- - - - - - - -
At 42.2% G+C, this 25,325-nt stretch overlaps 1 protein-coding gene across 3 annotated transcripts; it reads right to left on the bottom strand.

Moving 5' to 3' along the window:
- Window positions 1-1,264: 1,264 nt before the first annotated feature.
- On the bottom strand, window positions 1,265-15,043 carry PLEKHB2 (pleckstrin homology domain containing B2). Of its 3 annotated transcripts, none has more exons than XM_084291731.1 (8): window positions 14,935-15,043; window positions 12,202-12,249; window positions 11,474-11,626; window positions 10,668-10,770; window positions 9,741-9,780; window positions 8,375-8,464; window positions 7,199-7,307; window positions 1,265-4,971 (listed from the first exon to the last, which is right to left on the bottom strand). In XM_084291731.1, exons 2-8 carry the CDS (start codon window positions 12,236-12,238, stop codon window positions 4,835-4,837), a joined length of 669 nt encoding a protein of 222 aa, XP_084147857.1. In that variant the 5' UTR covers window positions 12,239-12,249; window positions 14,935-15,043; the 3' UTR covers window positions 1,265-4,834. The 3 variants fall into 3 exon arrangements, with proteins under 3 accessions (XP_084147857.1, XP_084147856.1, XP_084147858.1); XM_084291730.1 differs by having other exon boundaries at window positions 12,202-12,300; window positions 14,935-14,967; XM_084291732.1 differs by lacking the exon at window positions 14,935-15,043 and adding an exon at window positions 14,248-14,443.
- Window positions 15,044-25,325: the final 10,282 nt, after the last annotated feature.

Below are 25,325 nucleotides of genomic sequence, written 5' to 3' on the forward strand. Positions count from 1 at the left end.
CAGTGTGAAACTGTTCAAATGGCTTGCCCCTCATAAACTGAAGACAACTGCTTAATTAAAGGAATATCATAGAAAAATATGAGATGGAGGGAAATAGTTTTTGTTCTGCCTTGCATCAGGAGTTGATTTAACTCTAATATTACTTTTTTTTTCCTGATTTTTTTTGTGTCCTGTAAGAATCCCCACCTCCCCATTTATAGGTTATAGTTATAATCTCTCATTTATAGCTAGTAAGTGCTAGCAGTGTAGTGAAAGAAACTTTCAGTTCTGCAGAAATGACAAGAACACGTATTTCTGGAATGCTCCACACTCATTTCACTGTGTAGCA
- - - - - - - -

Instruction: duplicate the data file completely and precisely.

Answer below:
At 42.2% G+C, this 25,325-nt stretch overlaps 1 protein-coding gene across 3 annotated transcripts; it reads right to left on the bottom strand.

Moving 5' to 3' along the window:
- Window positions 1-1,264: 1,264 nt before the first annotated feature.
- On the bottom strand, window positions 1,265-15,043 carry PLEKHB2 (pleckstrin homology domain containing B2). Of its 3 annotated transcripts, none has more exons than XM_084291731.1 (8): window positions 14,935-15,043; window positions 12,202-12,249; window positions 11,474-11,626; window positions 10,668-10,770; window positions 9,741-9,780; window positions 8,375-8,464; window positions 7,199-7,307; window positions 1,265-4,971 (listed from the first exon to the last, which is right to left on the bottom strand). In XM_084291731.1, exons 2-8 carry the CDS (start codon window positions 12,236-12,238, stop codon window positions 4,835-4,837), a joined length of 669 nt encoding a protein of 222 aa, XP_084147857.1. In that variant the 5' UTR covers window positions 12,239-12,249; window positions 14,935-15,043; the 3' UTR covers window positions 1,265-4,834. The 3 variants fall into 3 exon arrangements, with proteins under 3 accessions (XP_084147857.1, XP_084147856.1, XP_084147858.1); XM_084291730.1 differs by having other exon boundaries at window positions 12,202-12,300; window positions 14,935-14,967; XM_084291732.1 differs by lacking the exon at window positions 14,935-15,043 and adding an exon at window positions 14,248-14,443.
- Window positions 15,044-25,325: the final 10,282 nt, after the last annotated feature.

Below are 25,325 nucleotides of genomic sequence, written 5' to 3' on the forward strand. Positions count from 1 at the left end.
CAGTGTGAAACTGTTCAAATGGCTTGCCCCTCATAAACTGAAGACAACTGCTTAATTAAAGGAATATCATAGAAAAATATGAGATGGAGGGAAATAGTTTTTGTTCTGCCTTGCATCAGGAGTTGATTTAACTCTAATATTACTTTTTTTTTCCTGATTTTTTTTGTGTCCTGTAAGAATCCCCACCTCCCCATTTATAGGTTATAGTTATAATCTCTCATTTATAGCTAGTAAGTGCTAGCAGTGTAGTGAAAGAAACTTTCAGTTCTGCAGAAATGACAAGAACACGTATTTCTGGAATGCTCCACACTCATTTCACTGTGTAGCA